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Should Attorneys Reveal Information about Insurance

During jury selection, a potential juror inquires if there is available insurance. The juror wanted to know that if they find the doctor guilty of causing harm to the plaintiff, the compensation money would come out of the insurance company rather than the pocket of the doctor. What should the plaintiff's lawyer answer to this type of question?

Lawyers are not Permitted to Reveal any Information about Insurance

During the time of jury selection, the lawyers are not permitted to let the jury know if there is insurance available or not. There is reasoning behind this rule. The jury is supposed to evaluate who is right and who is wrong. The jurors are supposed to determine, who is more likely right than wrong in the claims or defenses the two parties are bringing. The jury is no supposed to consider whether there is any available insurance.

Why Insurance Information should not be Revealed

When a potential juror asks about the doctor having insurance, the defense will also be concerned about this issue. If the jury recognizes that there is available insurance on behalf of the doctor, they are much more likely to give compensation to the injured plaintiff. On the other hand, they are far less likely to give a guilty verdict if they learn that the doctor does not have any insurance, and the compensation will be coming out of his pocket.

The lawyers in the beginning might even tell the jury that they are not supposed to consider whether the doctor has insurance or not. In fact, according to the law, lawyers are prohibited from disclosing this information about insurance to the jurors. On the other hand, the jurors are not supposed to consider the issue of insurance when they are determining a verdict.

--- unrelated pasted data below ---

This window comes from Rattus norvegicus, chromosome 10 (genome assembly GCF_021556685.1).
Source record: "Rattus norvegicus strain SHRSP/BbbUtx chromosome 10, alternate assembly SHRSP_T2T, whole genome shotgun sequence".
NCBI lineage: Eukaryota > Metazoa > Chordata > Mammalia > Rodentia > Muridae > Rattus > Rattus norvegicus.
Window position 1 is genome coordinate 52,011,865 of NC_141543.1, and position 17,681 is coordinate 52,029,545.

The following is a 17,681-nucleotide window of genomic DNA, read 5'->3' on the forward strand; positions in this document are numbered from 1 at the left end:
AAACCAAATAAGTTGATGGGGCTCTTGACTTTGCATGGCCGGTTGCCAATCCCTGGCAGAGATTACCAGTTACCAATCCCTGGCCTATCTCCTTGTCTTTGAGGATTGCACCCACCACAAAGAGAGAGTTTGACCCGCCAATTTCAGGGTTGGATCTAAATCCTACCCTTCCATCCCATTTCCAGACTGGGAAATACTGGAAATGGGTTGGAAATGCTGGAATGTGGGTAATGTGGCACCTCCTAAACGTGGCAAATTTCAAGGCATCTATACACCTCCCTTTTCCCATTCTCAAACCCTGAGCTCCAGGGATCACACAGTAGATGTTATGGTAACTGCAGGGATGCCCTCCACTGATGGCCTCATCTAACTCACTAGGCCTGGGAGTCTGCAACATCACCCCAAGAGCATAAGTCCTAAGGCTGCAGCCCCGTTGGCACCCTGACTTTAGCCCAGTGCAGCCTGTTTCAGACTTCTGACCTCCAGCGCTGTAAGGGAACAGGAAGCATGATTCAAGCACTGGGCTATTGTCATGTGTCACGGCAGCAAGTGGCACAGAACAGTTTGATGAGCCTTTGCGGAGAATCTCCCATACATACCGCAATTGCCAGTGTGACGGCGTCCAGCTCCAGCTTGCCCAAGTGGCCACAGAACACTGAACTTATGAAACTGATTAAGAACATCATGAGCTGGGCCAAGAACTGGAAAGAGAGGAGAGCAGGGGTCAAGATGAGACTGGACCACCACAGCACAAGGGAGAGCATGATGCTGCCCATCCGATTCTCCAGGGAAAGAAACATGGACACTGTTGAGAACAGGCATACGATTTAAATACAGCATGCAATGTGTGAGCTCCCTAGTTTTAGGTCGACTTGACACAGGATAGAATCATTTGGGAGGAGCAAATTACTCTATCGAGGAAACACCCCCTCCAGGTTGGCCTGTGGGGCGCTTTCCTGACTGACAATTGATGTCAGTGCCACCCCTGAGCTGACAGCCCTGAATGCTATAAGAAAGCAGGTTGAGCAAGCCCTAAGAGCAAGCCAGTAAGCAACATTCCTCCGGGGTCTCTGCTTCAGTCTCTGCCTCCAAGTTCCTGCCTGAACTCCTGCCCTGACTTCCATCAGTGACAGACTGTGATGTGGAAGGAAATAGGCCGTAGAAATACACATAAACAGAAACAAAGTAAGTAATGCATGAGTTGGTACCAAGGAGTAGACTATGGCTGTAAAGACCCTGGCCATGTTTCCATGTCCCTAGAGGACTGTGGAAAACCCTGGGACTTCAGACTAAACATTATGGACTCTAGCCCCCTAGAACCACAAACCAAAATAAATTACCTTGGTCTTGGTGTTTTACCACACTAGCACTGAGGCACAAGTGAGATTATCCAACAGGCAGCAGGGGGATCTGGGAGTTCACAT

Instead, the jurors are only supposed to consider which side is more likely right than wrong, and whether that wrongdoing caused injury to the victim. If the jury concludes that there was wrongdoing and that has caused the injuries, then they have to determine an amount for compensating the victim, for all the harms and losses he has suffered due to his injuries. This is what the jurors have to do, and the lawyers cannot reveal any information about insurance during jury selection.

Information not supposed to be Revealed

Many people and potential jurors recognize that doctors and hospitals carry medical malpractice insurance. However, during jury selection the potential jurors and the lawyers are not permitted to discuss whether the doctor or hospital indeed carries insurance for covering any verdict in regards to the case. It is immaterial what the potential jurors know, but they cannot inquire about the doctor having insurance, and the lawyers also cannot reveal this information to them.

Most people think that the insurance company can definitely afford paying damages, which might cloud their judgment and create a bias. If the jurors come to know that the doctor or hospital is not carrying insurance, then they might not be so keen in passing a verdict in the favor of the plaintiff. Therefore, it is essential not to discuss anything regarding insurance during jury selection.

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